September 1, 2020
by Sondra Baras
Even though summer weather continues in Israel until well into October, as August draws to a close and September begins, we mark the end of summer. Probably because school begins on the 1st of September. So last night, a few friends of mine got together to mark the end of summer by going out to the beach in Herzliya. We were five middle-aged women, at the shore of the Mediterranean Sea, sitting on blankets or beach chairs, chatting. We watched and listened to the waves crashing onto the shore, we got our feet wet in the water, and we breathed the fresh sea air.
And we tried to gain some level of understanding of all that we have experienced during these past 6 months.
With the social distancing that has been in place in one form or another for all that time, we enjoyed the fellowship of 5 women together. In those old pre-Corona days, we would frequently have company for Shabbat meals, sometimes 2 or 3 couples at a time. Meals would be joyous and noisy and we could catch up with one another. Or we would see each other outside of synagogue and hang around and chat after the service.
Today, few go to the synagogue. Prayer services have cropped up on streets all over the community but they are just prayer services. No chatting, no socializing. Keep your distance, pray and go home.
I am hosting my children and grandchildren freely, a decision that my husband and I took after the initial weeks of lockdown, but many of my friends are not. They will visit with their children and grandchildren outdoors only, for a limited time and with no hugging or kissing. And friends are not gathering except on occasion and outdoors.
The High Holidays are fast approaching and instead of crowded synagogues with barely enough space to walk or breathe, we are gathering in the streets, in backyards, and outside the synagogue. Just a few will be allowed in the synagogue. But each service will be small, limited to 40 or 50 people. And the services will be shorter as it is difficult to sit outside for too long in the Israeli summer climate. And with so many services going on, that many more people have to learn to blow the shofar, read the Torah portion or lead the service. Everyone is scrambling to ensure that even our more modest service will be meaningful.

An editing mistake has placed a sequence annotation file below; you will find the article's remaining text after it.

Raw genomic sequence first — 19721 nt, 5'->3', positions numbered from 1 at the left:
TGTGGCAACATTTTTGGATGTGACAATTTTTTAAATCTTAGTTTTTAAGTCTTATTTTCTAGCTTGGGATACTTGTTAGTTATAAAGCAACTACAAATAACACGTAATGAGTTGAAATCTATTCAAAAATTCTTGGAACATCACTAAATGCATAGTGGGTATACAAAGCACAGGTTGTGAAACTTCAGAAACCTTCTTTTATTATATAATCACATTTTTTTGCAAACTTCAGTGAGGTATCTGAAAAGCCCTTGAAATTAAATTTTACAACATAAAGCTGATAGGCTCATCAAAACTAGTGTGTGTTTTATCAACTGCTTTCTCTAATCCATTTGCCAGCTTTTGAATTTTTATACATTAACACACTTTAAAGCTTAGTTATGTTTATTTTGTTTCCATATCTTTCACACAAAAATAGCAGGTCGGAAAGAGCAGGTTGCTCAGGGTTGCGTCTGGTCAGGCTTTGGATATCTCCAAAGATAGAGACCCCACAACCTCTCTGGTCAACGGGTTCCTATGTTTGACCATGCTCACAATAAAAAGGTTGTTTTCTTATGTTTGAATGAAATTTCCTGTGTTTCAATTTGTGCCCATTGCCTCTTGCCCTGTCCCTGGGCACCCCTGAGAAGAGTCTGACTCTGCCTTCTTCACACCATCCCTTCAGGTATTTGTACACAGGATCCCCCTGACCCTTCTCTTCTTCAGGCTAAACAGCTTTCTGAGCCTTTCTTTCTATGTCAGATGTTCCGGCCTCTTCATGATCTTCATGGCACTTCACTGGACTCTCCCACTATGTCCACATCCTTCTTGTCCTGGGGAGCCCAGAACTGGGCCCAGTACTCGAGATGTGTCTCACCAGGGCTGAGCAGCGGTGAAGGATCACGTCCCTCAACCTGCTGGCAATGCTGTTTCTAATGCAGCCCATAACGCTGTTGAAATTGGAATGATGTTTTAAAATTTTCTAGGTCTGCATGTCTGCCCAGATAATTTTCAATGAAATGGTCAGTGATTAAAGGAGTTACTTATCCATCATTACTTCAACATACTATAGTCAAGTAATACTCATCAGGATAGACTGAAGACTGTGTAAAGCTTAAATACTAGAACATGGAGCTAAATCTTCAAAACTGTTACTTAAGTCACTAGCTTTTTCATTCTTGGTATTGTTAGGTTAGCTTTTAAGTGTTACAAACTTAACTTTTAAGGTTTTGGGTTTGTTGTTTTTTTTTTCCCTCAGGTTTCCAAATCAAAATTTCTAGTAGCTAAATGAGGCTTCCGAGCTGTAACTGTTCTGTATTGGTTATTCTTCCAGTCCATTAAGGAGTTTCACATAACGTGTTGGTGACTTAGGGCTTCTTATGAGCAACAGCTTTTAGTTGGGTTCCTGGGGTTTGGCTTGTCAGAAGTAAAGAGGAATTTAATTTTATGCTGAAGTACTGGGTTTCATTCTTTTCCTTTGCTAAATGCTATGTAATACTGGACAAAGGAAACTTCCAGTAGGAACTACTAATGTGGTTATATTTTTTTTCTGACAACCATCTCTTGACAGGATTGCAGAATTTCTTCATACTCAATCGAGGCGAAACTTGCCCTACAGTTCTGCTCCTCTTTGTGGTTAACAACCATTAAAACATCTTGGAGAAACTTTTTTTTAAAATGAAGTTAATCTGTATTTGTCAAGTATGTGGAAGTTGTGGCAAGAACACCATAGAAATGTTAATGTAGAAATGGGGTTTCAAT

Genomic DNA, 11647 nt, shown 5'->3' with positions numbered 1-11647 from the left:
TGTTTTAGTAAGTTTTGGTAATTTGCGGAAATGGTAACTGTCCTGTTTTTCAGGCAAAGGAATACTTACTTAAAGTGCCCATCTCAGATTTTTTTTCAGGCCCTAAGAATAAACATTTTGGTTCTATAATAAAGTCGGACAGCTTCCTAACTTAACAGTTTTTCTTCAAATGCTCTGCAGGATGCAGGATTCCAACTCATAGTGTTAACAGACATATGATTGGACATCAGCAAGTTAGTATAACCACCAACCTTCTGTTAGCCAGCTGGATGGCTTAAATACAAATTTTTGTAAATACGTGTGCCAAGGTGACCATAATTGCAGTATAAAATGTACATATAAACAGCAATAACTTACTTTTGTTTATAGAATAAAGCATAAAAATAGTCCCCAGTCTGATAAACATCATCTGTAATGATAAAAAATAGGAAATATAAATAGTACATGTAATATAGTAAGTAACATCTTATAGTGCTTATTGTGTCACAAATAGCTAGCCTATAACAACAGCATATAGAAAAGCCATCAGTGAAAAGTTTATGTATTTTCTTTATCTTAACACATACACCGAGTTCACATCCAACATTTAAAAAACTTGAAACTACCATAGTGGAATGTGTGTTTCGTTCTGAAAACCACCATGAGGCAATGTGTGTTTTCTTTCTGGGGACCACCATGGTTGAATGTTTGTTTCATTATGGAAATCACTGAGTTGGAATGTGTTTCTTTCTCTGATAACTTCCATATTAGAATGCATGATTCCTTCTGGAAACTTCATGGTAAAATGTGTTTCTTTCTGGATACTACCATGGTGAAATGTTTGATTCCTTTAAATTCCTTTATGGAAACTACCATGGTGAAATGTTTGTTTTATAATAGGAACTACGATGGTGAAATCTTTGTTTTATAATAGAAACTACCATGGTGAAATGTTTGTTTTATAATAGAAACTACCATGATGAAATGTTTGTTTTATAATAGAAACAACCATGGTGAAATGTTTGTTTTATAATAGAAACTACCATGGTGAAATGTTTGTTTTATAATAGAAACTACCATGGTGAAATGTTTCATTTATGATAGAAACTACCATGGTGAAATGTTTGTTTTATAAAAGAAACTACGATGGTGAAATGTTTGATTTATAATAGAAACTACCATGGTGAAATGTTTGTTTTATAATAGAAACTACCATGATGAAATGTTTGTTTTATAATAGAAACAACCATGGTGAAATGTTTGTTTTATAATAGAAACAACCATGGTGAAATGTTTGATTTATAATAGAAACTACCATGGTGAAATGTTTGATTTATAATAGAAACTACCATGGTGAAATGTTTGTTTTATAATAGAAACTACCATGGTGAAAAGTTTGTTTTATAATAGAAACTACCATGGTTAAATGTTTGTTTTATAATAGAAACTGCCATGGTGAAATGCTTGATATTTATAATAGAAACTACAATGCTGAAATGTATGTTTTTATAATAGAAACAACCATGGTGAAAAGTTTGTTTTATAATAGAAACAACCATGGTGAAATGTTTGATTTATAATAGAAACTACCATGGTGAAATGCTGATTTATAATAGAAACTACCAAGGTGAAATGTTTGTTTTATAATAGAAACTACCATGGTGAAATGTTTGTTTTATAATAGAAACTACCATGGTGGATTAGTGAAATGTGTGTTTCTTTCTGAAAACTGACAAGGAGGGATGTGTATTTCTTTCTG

Jewish tradition relies heavily on community and family but as community and family gatherings have been severely limited, we struggle to find alternative ways to connect to our tradition and to find meaning in our new way of living. Even the simplest fact of a mask creates barriers. When I walk down my street and see a neighbor coming towards me, rather than a spontaneous greeting to a friend, I have to first figure out who is the person behind the mask. The usual smile and silent greeting to someone who comes into the synagogue, without interrupting a prayer, is impossible when your friend cannot see your smile.
I am sure that there are neighbors and friends who are suffering financially. Or who are alone and feeling down because of it. But it is so hard to know who they are because we aren’t seeing them. So many, especially the elderly, are frightened to go outdoors, frightened to come too close to someone who might end up being contagious. We have to hope that their good friends, immediate neighbors or relatives will notice if they have a special need and will let the rest of us know. Those of us with elderly parents are in touch with them on a regular basis, trying to keep them from feeling lonely and overwhelmed.
Last night, as we sat on the beach, we kept saying to one another how nice it was just to get together. There on the beach, in the open air, we were able to sit at a distance from one another but still talk, and we could even remove our masks for short breathers or a snack.
We are all beyond the age of having school children but some of us have young mothers and fathers working for us. And even the day before school starts, it is still not clear what hours and days the children will be in school and if our employees will be able to work normal hours. One of my friends mentioned that while on the phone to make a doctor’s appointment, she heard a baby crying in the background and realized the appointment secretary was working from home.
My husband and I moved to Karnei Shomron 33 years ago. We wanted to raise our children in a community, where everyone knew one another, where joyous occasions and tragedies were shared by neighbors and friends. And we wanted to settle the Land of Israel, help build up the controversial yet vital Biblical Heartland. Karnei Shomron has grown since then and we no longer know everyone. Two of our sons have returned and built their own homes in the town, creating their own new circle of friends and community in new neighborhoods. We are able to stop over and visit with them and with our grandchildren often. As a family, we are as close-knit as ever.
But Corona has changed so much. Instead of going to the beach last night, we would have all gathered in the town center for the annual end-of-summer concert. Thousands would be there, young and old, chatting and enjoying. We would buy cotton candy for the grandchildren and catch up with friends. We would all feel part of one growing, dynamic, yet cohesive community.
Our community is still cohesive. We care about one another and yearn for a togetherness we can see and feel. And we wonder — will Corona change everything? Is this a temporary snag and once a vaccine is found we will all go back to the way it was? Or has something changed for good? And will that change bring us blessing or will we be seriously challenged to rediscover a new way to connect, to move forward, to feel part of a strong and nurturing community? Only G-d knows.